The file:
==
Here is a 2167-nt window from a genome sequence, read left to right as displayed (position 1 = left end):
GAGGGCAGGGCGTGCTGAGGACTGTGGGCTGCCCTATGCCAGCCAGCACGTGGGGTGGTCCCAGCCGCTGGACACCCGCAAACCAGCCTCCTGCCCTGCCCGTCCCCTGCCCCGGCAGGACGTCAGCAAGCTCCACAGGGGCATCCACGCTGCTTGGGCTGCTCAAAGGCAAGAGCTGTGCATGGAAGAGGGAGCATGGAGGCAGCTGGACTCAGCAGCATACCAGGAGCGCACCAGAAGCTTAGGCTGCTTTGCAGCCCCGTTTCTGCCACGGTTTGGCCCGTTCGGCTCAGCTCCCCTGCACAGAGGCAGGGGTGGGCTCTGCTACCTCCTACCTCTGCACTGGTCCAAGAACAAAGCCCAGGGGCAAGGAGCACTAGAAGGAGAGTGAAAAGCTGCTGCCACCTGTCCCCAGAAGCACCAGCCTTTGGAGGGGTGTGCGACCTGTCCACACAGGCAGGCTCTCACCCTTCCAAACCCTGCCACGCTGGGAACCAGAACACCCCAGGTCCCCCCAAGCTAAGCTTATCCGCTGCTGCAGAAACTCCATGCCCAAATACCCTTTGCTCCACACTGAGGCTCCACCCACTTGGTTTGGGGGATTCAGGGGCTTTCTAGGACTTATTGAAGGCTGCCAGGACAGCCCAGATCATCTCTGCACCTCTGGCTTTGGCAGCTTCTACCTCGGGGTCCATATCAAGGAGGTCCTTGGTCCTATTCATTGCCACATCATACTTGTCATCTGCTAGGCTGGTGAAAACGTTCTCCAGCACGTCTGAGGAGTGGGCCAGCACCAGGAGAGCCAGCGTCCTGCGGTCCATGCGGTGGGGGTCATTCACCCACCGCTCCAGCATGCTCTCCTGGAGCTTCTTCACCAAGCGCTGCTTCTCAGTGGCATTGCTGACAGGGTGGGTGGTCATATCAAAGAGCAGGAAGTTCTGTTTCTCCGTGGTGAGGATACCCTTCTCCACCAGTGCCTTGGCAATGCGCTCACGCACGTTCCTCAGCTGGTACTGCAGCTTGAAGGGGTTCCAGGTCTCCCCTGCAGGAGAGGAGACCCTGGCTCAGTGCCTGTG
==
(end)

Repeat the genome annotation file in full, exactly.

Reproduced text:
Here is a 2167-nt window from a genome sequence, read left to right as displayed (position 1 = left end):
GAGGGCAGGGCGTGCTGAGGACTGTGGGCTGCCCTATGCCAGCCAGCACGTGGGGTGGTCCCAGCCGCTGGACACCCGCAAACCAGCCTCCTGCCCTGCCCGTCCCCTGCCCCGGCAGGACGTCAGCAAGCTCCACAGGGGCATCCACGCTGCTTGGGCTGCTCAAAGGCAAGAGCTGTGCATGGAAGAGGGAGCATGGAGGCAGCTGGACTCAGCAGCATACCAGGAGCGCACCAGAAGCTTAGGCTGCTTTGCAGCCCCGTTTCTGCCACGGTTTGGCCCGTTCGGCTCAGCTCCCCTGCACAGAGGCAGGGGTGGGCTCTGCTACCTCCTACCTCTGCACTGGTCCAAGAACAAAGCCCAGGGGCAAGGAGCACTAGAAGGAGAGTGAAAAGCTGCTGCCACCTGTCCCCAGAAGCACCAGCCTTTGGAGGGGTGTGCGACCTGTCCACACAGGCAGGCTCTCACCCTTCCAAACCCTGCCACGCTGGGAACCAGAACACCCCAGGTCCCCCCAAGCTAAGCTTATCCGCTGCTGCAGAAACTCCATGCCCAAATACCCTTTGCTCCACACTGAGGCTCCACCCACTTGGTTTGGGGGATTCAGGGGCTTTCTAGGACTTATTGAAGGCTGCCAGGACAGCCCAGATCATCTCTGCACCTCTGGCTTTGGCAGCTTCTACCTCGGGGTCCATATCAAGGAGGTCCTTGGTCCTATTCATTGCCACATCATACTTGTCATCTGCTAGGCTGGTGAAAACGTTCTCCAGCACGTCTGAGGAGTGGGCCAGCACCAGGAGAGCCAGCGTCCTGCGGTCCATGCGGTGGGGGTCATTCACCCACCGCTCCAGCATGCTCTCCTGGAGCTTCTTCACCAAGCGCTGCTTCTCAGTGGCATTGCTGACAGGGTGGGTGGTCATATCAAAGAGCAGGAAGTTCTGTTTCTCCGTGGTGAGGATACCCTTCTCCACCAGTGCCTTGGCAATGCGCTCACGCACGTTCCTCAGCTGGTACTGCAGCTTGAAGGGGTTCCAGGTCTCCCCTGCAGGAGAGGAGACCCTGGCTCAGTGCCTGTG